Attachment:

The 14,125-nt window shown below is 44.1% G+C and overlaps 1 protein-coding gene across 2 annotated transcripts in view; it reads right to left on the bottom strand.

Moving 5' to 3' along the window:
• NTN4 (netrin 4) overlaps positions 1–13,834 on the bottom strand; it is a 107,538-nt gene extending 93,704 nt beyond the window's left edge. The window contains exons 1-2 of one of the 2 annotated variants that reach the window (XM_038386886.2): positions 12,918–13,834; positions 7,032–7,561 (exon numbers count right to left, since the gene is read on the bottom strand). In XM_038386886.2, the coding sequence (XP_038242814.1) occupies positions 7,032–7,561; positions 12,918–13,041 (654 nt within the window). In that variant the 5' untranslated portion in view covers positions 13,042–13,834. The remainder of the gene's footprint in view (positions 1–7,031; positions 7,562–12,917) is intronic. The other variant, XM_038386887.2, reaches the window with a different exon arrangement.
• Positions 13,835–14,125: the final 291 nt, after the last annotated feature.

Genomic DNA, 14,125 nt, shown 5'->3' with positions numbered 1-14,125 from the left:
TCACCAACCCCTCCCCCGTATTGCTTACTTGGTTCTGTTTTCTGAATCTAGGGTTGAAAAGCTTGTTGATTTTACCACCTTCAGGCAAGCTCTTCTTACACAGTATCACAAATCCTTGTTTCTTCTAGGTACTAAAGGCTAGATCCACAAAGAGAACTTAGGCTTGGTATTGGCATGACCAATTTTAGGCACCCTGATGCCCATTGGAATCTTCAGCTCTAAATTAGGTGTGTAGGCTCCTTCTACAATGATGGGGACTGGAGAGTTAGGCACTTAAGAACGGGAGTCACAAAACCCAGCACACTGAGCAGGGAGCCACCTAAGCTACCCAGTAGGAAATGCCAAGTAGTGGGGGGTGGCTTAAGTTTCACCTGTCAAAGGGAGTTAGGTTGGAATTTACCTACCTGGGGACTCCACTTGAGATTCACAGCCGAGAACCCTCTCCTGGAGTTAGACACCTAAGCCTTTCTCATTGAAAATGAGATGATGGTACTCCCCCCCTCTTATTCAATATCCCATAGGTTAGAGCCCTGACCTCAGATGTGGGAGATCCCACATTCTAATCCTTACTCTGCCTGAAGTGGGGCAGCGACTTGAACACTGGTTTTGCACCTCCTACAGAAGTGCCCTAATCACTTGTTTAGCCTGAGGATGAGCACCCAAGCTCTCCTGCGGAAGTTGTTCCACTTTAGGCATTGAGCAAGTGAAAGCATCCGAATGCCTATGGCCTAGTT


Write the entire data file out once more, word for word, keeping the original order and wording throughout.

The 14,125-nt window shown below is 44.1% G+C and overlaps 1 protein-coding gene across 2 annotated transcripts in view; it reads right to left on the bottom strand.

Moving 5' to 3' along the window:
• NTN4 (netrin 4) overlaps positions 1–13,834 on the bottom strand; it is a 107,538-nt gene extending 93,704 nt beyond the window's left edge. The window contains exons 1-2 of one of the 2 annotated variants that reach the window (XM_038386886.2): positions 12,918–13,834; positions 7,032–7,561 (exon numbers count right to left, since the gene is read on the bottom strand). In XM_038386886.2, the coding sequence (XP_038242814.1) occupies positions 7,032–7,561; positions 12,918–13,041 (654 nt within the window). In that variant the 5' untranslated portion in view covers positions 13,042–13,834. The remainder of the gene's footprint in view (positions 1–7,031; positions 7,562–12,917) is intronic. The other variant, XM_038386887.2, reaches the window with a different exon arrangement.
• Positions 13,835–14,125: the final 291 nt, after the last annotated feature.

Genomic DNA, 14,125 nt, shown 5'->3' with positions numbered 1-14,125 from the left:
TCACCAACCCCTCCCCCGTATTGCTTACTTGGTTCTGTTTTCTGAATCTAGGGTTGAAAAGCTTGTTGATTTTACCACCTTCAGGCAAGCTCTTCTTACACAGTATCACAAATCCTTGTTTCTTCTAGGTACTAAAGGCTAGATCCACAAAGAGAACTTAGGCTTGGTATTGGCATGACCAATTTTAGGCACCCTGATGCCCATTGGAATCTTCAGCTCTAAATTAGGTGTGTAGGCTCCTTCTACAATGATGGGGACTGGAGAGTTAGGCACTTAAGAACGGGAGTCACAAAACCCAGCACACTGAGCAGGGAGCCACCTAAGCTACCCAGTAGGAAATGCCAAGTAGTGGGGGGTGGCTTAAGTTTCACCTGTCAAAGGGAGTTAGGTTGGAATTTACCTACCTGGGGACTCCACTTGAGATTCACAGCCGAGAACCCTCTCCTGGAGTTAGACACCTAAGCCTTTCTCATTGAAAATGAGATGATGGTACTCCCCCCCTCTTATTCAATATCCCATAGGTTAGAGCCCTGACCTCAGATGTGGGAGATCCCACATTCTAATCCTTACTCTGCCTGAAGTGGGGCAGCGACTTGAACACTGGTTTTGCACCTCCTACAGAAGTGCCCTAATCACTTGTTTAGCCTGAGGATGAGCACCCAAGCTCTCCTGCGGAAGTTGTTCCACTTTAGGCATTGAGCAAGTGAAAGCATCCGAATGCCTATGGCCTAGTT